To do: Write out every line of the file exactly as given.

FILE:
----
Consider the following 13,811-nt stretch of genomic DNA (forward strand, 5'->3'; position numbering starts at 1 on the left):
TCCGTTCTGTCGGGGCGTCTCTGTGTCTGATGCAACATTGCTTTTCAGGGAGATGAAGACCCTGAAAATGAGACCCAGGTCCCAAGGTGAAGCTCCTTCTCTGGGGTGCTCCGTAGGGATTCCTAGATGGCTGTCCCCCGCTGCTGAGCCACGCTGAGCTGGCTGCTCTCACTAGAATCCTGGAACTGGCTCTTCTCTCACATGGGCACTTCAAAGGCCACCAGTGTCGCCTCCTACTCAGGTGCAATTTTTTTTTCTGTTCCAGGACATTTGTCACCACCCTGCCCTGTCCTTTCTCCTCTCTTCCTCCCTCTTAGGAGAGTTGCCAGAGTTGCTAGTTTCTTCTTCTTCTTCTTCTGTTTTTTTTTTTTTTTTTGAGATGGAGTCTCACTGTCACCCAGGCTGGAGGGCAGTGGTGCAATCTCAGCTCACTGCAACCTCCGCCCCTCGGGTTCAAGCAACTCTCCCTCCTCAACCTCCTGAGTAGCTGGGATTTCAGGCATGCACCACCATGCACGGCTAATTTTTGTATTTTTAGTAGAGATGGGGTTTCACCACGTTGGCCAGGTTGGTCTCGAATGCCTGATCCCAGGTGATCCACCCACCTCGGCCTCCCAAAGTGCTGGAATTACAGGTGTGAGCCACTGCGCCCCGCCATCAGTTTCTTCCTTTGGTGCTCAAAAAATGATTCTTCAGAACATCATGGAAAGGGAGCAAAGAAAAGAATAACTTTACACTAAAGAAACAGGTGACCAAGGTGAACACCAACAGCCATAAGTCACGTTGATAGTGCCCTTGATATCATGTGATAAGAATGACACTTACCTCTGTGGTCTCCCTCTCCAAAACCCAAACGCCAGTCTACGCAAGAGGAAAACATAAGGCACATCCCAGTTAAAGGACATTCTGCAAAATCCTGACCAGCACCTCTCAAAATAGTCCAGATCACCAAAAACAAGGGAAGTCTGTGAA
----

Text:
Consider the following 13,811-nt stretch of genomic DNA (forward strand, 5'->3'; position numbering starts at 1 on the left):
TCCGTTCTGTCGGGGCGTCTCTGTGTCTGATGCAACATTGCTTTTCAGGGAGATGAAGACCCTGAAAATGAGACCCAGGTCCCAAGGTGAAGCTCCTTCTCTGGGGTGCTCCGTAGGGATTCCTAGATGGCTGTCCCCCGCTGCTGAGCCACGCTGAGCTGGCTGCTCTCACTAGAATCCTGGAACTGGCTCTTCTCTCACATGGGCACTTCAAAGGCCACCAGTGTCGCCTCCTACTCAGGTGCAATTTTTTTTTCTGTTCCAGGACATTTGTCACCACCCTGCCCTGTCCTTTCTCCTCTCTTCCTCCCTCTTAGGAGAGTTGCCAGAGTTGCTAGTTTCTTCTTCTTCTTCTTCTGTTTTTTTTTTTTTTTTTGAGATGGAGTCTCACTGTCACCCAGGCTGGAGGGCAGTGGTGCAATCTCAGCTCACTGCAACCTCCGCCCCTCGGGTTCAAGCAACTCTCCCTCCTCAACCTCCTGAGTAGCTGGGATTTCAGGCATGCACCACCATGCACGGCTAATTTTTGTATTTTTAGTAGAGATGGGGTTTCACCACGTTGGCCAGGTTGGTCTCGAATGCCTGATCCCAGGTGATCCACCCACCTCGGCCTCCCAAAGTGCTGGAATTACAGGTGTGAGCCACTGCGCCCCGCCATCAGTTTCTTCCTTTGGTGCTCAAAAAATGATTCTTCAGAACATCATGGAAAGGGAGCAAAGAAAAGAATAACTTTACACTAAAGAAACAGGTGACCAAGGTGAACACCAACAGCCATAAGTCACGTTGATAGTGCCCTTGATATCATGTGATAAGAATGACACTTACCTCTGTGGTCTCCCTCTCCAAAACCCAAACGCCAGTCTACGCAAGAGGAAAACATAAGGCACATCCCAGTTAAAGGACATTCTGCAAAATCCTGACCAGCACCTCTCAAAATAGTCCAGATCACCAAAAACAAGGGAAGTCTGTGAA